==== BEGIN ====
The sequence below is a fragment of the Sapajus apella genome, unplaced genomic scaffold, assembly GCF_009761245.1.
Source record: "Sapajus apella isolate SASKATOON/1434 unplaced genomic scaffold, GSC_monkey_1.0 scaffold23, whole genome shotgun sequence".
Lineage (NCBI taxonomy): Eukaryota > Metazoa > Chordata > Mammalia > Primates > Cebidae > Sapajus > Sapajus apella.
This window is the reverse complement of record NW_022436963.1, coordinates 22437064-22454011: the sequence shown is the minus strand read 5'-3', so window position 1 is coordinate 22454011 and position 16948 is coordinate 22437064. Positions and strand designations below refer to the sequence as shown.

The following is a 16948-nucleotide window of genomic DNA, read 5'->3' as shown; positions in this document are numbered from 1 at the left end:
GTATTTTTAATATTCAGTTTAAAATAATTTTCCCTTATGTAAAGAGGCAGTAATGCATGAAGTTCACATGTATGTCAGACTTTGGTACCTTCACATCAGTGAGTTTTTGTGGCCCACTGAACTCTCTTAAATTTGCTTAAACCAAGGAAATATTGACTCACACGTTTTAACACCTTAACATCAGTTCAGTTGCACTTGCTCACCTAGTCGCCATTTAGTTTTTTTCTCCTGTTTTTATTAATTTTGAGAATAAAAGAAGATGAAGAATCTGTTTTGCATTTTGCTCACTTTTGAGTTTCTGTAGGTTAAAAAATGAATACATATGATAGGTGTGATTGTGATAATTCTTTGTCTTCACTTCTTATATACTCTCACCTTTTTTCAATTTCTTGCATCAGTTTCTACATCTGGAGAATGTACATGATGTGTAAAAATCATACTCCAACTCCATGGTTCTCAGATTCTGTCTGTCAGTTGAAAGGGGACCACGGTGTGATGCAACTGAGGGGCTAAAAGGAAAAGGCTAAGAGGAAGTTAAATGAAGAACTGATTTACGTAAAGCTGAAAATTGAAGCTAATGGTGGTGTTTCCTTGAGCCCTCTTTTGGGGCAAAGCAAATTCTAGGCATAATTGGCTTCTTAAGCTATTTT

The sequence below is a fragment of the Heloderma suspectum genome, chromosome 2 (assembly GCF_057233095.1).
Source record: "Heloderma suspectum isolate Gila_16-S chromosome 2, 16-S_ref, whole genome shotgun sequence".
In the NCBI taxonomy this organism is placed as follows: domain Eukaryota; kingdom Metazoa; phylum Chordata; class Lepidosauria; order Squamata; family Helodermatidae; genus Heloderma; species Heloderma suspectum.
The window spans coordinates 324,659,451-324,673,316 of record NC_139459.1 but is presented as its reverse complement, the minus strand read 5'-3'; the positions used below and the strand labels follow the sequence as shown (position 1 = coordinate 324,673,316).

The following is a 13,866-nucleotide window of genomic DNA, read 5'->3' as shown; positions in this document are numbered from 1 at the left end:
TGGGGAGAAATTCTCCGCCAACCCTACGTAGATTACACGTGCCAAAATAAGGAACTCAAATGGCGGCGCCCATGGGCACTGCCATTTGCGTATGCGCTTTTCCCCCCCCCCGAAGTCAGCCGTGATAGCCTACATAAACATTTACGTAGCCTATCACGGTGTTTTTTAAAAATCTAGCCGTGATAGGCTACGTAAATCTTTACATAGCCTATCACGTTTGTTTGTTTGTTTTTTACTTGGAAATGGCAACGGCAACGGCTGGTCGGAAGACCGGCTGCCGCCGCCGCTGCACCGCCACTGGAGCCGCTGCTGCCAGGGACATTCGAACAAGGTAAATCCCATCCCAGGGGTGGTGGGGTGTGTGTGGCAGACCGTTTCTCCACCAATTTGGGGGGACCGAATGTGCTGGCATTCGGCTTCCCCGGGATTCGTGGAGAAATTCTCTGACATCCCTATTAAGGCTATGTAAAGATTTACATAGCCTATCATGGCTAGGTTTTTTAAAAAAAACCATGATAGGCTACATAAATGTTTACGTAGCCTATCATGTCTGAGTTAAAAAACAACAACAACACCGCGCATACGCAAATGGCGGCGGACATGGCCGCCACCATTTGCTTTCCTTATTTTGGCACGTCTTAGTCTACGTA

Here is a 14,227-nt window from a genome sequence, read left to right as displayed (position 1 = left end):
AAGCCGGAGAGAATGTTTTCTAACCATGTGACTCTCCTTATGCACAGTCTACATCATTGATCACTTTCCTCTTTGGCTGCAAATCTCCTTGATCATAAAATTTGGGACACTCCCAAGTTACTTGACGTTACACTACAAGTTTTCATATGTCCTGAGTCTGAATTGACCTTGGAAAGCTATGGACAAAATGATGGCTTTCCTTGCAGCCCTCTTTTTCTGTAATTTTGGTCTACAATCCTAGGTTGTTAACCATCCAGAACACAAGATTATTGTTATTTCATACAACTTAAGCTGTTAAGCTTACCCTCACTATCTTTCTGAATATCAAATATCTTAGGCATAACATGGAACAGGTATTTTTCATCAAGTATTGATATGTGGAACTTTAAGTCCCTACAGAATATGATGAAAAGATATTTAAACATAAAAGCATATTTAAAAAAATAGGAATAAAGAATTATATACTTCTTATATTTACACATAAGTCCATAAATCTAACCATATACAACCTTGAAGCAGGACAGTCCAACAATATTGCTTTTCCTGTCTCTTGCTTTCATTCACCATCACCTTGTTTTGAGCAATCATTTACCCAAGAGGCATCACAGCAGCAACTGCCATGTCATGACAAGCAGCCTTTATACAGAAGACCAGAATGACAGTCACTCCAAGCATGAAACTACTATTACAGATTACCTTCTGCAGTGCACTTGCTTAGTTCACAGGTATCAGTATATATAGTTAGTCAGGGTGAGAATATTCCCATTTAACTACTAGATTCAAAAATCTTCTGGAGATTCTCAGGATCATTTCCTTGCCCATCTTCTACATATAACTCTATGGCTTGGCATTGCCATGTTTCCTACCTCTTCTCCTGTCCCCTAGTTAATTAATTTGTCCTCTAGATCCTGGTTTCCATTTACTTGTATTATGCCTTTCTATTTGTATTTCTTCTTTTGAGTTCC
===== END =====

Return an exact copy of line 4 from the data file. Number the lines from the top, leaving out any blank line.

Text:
This window is the reverse complement of record NW_022436963.1, coordinates 22437064-22454011: the sequence shown is the minus strand read 5'-3', so window position 1 is coordinate 22454011 and position 16948 is coordinate 22437064. Positions and strand designations below refer to the sequence as shown.